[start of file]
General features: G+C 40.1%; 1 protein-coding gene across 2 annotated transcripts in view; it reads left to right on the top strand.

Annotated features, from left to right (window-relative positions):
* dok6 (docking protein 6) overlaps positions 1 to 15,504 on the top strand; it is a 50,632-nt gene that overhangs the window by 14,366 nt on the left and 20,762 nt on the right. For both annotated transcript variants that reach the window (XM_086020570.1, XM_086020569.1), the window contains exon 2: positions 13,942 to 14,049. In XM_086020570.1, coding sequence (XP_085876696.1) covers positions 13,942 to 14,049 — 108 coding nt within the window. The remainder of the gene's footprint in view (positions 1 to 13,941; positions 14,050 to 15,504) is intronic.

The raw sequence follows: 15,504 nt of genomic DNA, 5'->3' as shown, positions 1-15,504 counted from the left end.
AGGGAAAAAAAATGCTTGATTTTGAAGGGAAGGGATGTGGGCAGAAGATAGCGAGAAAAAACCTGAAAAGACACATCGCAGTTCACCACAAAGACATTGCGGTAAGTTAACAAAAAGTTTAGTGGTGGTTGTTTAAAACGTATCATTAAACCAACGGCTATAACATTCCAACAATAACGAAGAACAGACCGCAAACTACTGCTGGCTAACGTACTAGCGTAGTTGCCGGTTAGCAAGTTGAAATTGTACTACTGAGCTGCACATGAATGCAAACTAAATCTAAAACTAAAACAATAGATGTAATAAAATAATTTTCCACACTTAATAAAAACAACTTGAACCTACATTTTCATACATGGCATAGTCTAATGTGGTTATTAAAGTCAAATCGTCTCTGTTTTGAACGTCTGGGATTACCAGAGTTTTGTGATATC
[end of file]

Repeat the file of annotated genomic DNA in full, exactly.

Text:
General features: G+C 40.1%; 1 protein-coding gene across 2 annotated transcripts in view; it reads left to right on the top strand.

Annotated features, from left to right (window-relative positions):
* dok6 (docking protein 6) overlaps positions 1 to 15,504 on the top strand; it is a 50,632-nt gene that overhangs the window by 14,366 nt on the left and 20,762 nt on the right. For both annotated transcript variants that reach the window (XM_086020570.1, XM_086020569.1), the window contains exon 2: positions 13,942 to 14,049. In XM_086020570.1, coding sequence (XP_085876696.1) covers positions 13,942 to 14,049 — 108 coding nt within the window. The remainder of the gene's footprint in view (positions 1 to 13,941; positions 14,050 to 15,504) is intronic.

The raw sequence follows: 15,504 nt of genomic DNA, 5'->3' as shown, positions 1-15,504 counted from the left end.
AGGGAAAAAAAATGCTTGATTTTGAAGGGAAGGGATGTGGGCAGAAGATAGCGAGAAAAAACCTGAAAAGACACATCGCAGTTCACCACAAAGACATTGCGGTAAGTTAACAAAAAGTTTAGTGGTGGTTGTTTAAAACGTATCATTAAACCAACGGCTATAACATTCCAACAATAACGAAGAACAGACCGCAAACTACTGCTGGCTAACGTACTAGCGTAGTTGCCGGTTAGCAAGTTGAAATTGTACTACTGAGCTGCACATGAATGCAAACTAAATCTAAAACTAAAACAATAGATGTAATAAAATAATTTTCCACACTTAATAAAAACAACTTGAACCTACATTTTCATACATGGCATAGTCTAATGTGGTTATTAAAGTCAAATCGTCTCTGTTTTGAACGTCTGGGATTACCAGAGTTTTGTGATATC